WordPress for the iPad leaves a lot to be desired, especially when working with photos. I finally gave up with yesterday’s post, but today’s a new day. Here are a few more pics from the past four days. The last photo is the interior of the Teatro Solis, since WordPress refuses to publish my caption (grrr).

img_2188-1 A few more Montevideo pics Montevideo Uruguay
Colorful market on Calle Sarandi, the long pedestrian street
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The talented female chef at our favorite restaurant, Jacinto. Note the yerba mate gourd and thermos to the left.
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A couple of friends sharing a moment and yerba mate
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At the Mercado Tristan Narvaja, a huge outdoor market held every Sunday. Note the dude in the background with his mate and thermos.
img_2263-1 A few more Montevideo pics Montevideo Uruguay
Love these doors – but have no idea what the ribbons are for.
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At the Palacio Taranco, now the Museum of Decorative Arts. A nice place to spend a rainy afternoon.
img_2270 A few more Montevideo pics Montevideo Uruguay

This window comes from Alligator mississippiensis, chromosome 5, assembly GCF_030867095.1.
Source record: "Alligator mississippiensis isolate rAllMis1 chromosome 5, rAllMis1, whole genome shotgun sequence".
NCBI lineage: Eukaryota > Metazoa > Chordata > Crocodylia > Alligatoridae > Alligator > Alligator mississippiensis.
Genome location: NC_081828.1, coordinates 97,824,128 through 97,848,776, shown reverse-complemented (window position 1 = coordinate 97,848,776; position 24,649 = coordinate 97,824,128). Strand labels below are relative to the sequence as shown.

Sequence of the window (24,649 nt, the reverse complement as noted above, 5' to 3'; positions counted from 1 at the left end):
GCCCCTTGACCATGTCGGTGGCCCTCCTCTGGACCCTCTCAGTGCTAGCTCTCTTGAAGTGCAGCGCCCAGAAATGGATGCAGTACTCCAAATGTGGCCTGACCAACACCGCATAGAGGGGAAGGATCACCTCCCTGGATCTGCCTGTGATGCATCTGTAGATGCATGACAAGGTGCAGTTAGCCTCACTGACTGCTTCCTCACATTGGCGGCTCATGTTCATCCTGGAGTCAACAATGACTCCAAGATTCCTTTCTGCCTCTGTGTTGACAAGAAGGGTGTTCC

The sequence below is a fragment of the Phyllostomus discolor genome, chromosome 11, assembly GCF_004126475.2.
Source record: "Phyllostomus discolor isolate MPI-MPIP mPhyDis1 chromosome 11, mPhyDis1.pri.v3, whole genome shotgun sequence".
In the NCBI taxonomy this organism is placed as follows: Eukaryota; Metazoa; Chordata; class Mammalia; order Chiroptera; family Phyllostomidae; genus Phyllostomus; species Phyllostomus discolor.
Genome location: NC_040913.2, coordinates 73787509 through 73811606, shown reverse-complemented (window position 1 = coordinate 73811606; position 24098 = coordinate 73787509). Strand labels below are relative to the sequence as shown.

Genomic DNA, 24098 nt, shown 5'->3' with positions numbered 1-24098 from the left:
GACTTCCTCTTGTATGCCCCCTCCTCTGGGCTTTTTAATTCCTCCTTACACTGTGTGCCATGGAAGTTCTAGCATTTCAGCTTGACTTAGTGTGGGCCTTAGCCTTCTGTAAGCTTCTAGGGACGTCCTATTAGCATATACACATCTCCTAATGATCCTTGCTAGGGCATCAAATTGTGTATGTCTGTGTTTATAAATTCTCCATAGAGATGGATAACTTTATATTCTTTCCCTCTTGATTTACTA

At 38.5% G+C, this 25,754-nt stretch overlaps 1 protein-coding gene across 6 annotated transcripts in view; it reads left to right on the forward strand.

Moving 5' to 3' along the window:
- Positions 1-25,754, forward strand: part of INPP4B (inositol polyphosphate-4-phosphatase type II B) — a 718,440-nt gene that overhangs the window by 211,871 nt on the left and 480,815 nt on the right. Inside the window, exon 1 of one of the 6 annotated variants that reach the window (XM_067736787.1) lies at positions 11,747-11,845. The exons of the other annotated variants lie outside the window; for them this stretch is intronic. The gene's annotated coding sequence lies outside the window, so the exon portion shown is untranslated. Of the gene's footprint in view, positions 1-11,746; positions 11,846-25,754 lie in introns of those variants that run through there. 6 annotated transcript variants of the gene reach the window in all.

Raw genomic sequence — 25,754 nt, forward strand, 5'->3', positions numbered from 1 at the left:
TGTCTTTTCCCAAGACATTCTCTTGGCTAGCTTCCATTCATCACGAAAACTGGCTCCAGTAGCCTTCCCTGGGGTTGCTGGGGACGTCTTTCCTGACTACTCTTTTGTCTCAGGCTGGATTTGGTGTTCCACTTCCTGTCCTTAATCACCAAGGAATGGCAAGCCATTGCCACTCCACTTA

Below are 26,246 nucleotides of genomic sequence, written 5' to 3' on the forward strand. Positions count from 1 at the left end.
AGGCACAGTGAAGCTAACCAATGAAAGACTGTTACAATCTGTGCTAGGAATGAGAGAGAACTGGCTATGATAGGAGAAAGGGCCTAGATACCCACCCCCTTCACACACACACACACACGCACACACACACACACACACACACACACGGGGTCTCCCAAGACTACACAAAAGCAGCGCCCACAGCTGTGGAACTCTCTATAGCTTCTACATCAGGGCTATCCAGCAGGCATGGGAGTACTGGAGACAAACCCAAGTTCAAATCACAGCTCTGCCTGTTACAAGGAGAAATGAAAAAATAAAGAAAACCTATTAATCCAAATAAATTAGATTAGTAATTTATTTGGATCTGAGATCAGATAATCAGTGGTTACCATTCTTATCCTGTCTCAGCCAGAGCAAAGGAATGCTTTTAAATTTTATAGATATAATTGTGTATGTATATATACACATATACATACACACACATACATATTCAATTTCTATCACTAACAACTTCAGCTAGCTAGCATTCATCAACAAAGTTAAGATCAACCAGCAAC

John takes a shine to a beautiful tango dancer in the Palacio Taranco. She’s a little cold, though!
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Monument detail honoring gauchos, Plaza Zabala
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Valentin, our tour guide, told us the Italian designer of Plaza Zabala hired a local iron worker to create the fence – and then refused to pay him. In retaliation, the iron worker got a little creative with the fence design. Do you get it? Is it possible that Valentin was shining us on?
img_2372 A few more Montevideo pics Montevideo Uruguay
Museum honoring the 16 survivors of the terrible Andes plane crash in 1972. If you are as fascinated by that story as I am, this is a must. I had forgotten that the boys were from Uruguay.
img_2376 A few more Montevideo pics Montevideo Uruguay
One of Uruguay’s most famous landmarks, the Teatro Solis, completed in 1856.

img_2382 A few more Montevideo pics Montevideo Uruguay

6 Comments

  1. I have BlogPad Pro on my iPad and find it useful for some things. I also found that uploading photos to the Media Center and adding captions there is easier. It takes some creative workarounds to do things that are so easy on the computer. I appreciate your efforts though! Love seeing all the photos.

  2. Great post, and great technical info as well. We’re considering a new blog, making our travels the centerpiece, less about Panama specifically, so this is good to know.

    • Sorry I’m just now replying to this! Yes, that’s the transition we seem to be making with our blog now that we’re approaching a year and a half in Panama. After almost three weeks traveling in Uruguay and Argentina, it feels good to think that we’ll be HOME in Boquete in just a few days! See you soon, amiga 🙂

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